President Eisenhower

President Eisenhower - The chorus, then as now; "How Do We Pay For This Thing?"

Uproar On Capitol Hill – President Eisenhower And The 1958 Budget – 1957 – Past Daily Reference Room

President Eisenhower
President Eisenhower – The chorus, then as now; “How Do We Pay For This Thing?”
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The 1958 Budget – American Forum – NBC Radio – May 26, 1957 – Gordon Skene Sound Collection –

Capitol Hill and the budget, and almost yearly ritual of shock, outrage, quiet agreement and back to business as usual. In 1957, President Eisenhower proposed a budget of some $73 billion ($661 Billion in 2021 money). And, true to form, it sent shock waves all over Washington – with the ever-familiar chorus “How Do We Pay For This Thing?” Truths to tell, it was the largest peacetime budget proposal ever; $73 billion was an unheard of sum at the time.

As President Eisenhower laid it out at the time (January 1957):

The figures contained in this budget for the fiscal years 1957 and 1958 are not precisely comparable to the actual figures for prior years. Under the provisions of legislation enacted last year, the financial transactions for the greatly expanded Federal-aid highway program are included in a self-liquidating trust fund and are not in the budget totals.

Revenue policy.–It is my firm belief that tax rates are still too high and that we should look forward to further tax reductions as soon as they can be accomplished within a sound budget policy. Reductions in tax rates would give relief to taxpayers and would also release funds for the activity and investment necessary for sustained economic growth through private initiative. However, the reduction of tax rates must give way under present circumstances to the cost of meeting our urgent national responsibilities.

For the present, therefore, I ask for continuation for another year of the existing excise tax rates on tobacco, liquor, and automobiles, which, under present law, would be reduced next April 1. I must also recommend that the present corporate tax rates be continued for another year. It would be neither fair nor appropriate to allow excise and corporate tax reductions to be made at a time when a general tax reduction cannot be undertaken.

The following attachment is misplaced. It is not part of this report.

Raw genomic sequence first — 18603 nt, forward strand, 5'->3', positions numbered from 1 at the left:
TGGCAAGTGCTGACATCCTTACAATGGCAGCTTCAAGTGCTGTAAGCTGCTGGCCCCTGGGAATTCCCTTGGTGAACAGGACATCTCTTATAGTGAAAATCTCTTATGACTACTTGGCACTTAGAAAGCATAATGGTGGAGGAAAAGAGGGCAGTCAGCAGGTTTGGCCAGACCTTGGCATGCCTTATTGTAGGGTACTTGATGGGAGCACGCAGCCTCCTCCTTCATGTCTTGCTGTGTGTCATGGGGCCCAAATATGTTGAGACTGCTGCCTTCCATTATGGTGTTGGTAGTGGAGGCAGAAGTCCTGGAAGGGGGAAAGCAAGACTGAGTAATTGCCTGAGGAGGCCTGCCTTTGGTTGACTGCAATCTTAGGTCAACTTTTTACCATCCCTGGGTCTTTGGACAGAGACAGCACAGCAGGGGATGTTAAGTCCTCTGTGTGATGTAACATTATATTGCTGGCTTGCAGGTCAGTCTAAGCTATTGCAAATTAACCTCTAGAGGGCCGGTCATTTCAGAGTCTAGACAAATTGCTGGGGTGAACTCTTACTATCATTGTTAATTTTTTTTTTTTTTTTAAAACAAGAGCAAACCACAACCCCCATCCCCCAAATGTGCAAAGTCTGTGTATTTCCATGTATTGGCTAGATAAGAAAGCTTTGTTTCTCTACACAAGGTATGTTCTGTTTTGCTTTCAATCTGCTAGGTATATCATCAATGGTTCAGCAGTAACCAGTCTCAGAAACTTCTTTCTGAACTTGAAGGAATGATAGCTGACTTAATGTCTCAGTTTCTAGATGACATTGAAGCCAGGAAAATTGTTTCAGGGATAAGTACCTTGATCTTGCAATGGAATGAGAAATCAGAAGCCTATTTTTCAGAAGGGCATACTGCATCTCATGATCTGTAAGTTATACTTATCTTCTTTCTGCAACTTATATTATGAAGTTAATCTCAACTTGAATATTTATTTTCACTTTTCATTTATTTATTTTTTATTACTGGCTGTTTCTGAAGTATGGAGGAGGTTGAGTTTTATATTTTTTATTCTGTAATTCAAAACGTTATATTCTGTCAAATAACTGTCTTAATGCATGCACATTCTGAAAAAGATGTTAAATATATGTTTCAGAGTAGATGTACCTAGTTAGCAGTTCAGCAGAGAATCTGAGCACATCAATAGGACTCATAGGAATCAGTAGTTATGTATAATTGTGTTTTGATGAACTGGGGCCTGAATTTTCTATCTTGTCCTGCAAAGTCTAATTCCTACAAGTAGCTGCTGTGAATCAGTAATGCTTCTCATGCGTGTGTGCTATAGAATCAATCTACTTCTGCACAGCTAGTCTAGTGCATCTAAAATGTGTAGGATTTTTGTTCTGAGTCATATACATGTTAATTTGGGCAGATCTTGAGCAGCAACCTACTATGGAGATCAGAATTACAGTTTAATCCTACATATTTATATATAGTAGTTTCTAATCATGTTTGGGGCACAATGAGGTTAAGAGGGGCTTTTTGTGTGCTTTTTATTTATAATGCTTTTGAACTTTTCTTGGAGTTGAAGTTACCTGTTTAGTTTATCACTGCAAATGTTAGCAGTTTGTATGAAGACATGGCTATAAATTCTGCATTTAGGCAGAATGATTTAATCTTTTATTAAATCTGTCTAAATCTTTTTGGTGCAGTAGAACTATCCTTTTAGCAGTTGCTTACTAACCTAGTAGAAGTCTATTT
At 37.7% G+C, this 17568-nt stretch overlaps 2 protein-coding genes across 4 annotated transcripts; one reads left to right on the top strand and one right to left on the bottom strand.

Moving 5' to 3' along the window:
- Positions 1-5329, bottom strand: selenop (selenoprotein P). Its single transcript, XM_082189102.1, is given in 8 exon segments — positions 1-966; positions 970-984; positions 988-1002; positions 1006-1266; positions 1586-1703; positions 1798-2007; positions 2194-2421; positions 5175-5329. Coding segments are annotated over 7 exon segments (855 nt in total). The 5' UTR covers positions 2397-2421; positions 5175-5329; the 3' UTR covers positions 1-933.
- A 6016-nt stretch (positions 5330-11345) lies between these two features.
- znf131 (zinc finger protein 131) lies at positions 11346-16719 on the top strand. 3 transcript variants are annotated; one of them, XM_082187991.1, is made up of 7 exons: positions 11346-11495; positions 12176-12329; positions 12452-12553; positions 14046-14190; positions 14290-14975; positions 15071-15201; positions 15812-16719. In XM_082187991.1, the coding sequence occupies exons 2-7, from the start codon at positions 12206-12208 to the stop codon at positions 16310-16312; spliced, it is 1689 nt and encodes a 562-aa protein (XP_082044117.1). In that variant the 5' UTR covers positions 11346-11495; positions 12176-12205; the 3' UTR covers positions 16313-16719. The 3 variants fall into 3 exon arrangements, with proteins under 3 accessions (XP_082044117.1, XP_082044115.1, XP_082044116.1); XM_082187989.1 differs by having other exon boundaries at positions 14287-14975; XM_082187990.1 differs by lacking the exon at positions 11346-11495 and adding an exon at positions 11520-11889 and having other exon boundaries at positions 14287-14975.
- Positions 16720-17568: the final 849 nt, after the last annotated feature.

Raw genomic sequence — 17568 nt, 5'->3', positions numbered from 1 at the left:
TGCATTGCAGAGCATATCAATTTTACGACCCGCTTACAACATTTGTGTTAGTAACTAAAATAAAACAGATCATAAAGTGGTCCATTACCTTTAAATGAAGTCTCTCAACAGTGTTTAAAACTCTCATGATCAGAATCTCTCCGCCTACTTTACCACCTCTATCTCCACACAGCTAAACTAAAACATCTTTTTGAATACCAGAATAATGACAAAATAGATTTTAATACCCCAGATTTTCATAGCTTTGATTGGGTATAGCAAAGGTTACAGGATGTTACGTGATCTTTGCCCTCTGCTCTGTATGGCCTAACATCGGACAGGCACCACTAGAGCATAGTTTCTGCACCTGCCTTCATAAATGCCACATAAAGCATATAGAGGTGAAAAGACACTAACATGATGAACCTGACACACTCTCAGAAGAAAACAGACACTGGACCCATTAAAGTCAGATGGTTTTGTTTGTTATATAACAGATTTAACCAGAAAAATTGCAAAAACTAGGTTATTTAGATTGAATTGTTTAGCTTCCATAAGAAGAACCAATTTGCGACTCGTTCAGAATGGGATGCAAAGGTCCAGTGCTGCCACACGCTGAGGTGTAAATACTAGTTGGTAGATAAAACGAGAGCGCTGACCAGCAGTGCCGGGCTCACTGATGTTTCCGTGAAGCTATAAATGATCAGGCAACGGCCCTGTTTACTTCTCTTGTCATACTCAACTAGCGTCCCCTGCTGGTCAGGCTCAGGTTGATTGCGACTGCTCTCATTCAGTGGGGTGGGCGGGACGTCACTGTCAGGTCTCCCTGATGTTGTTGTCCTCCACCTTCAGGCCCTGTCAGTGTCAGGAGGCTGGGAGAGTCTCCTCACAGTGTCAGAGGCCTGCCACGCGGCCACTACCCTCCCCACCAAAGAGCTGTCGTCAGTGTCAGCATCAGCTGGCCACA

In the area of taxation, I am especially interested in the problems of small business. Last August the Cabinet Committee on Small Business made a series of carefully considered recommendations in this field. Some relief in the tax burden affecting small business, as recommended by that Committee, which will give help with a minimum loss of revenue should have early consideration by the Congress. Any changes involving substantial loss of revenue should be considered at a later time when a general tax reduction is possible.

The present estimates of budget receipts for 1958 are based on the assumption that the Nation will continue to have a high level of business activity with increasing national income, and that the present tax rates will be continued. They are the best estimates we can make at this time, but, since they relate to a period 6 to 18 months away, significant changes may take place before the fiscal year 1958 is ended.

On hand for this discussion on the proposed Eisenhower 1958 budget is Senator George A. Smathers (D-Florida) and Senator John Sherman Cooper (R-Kentucky). Here is that program as it was originally heard on May 26, 1957 over NBC Radio.

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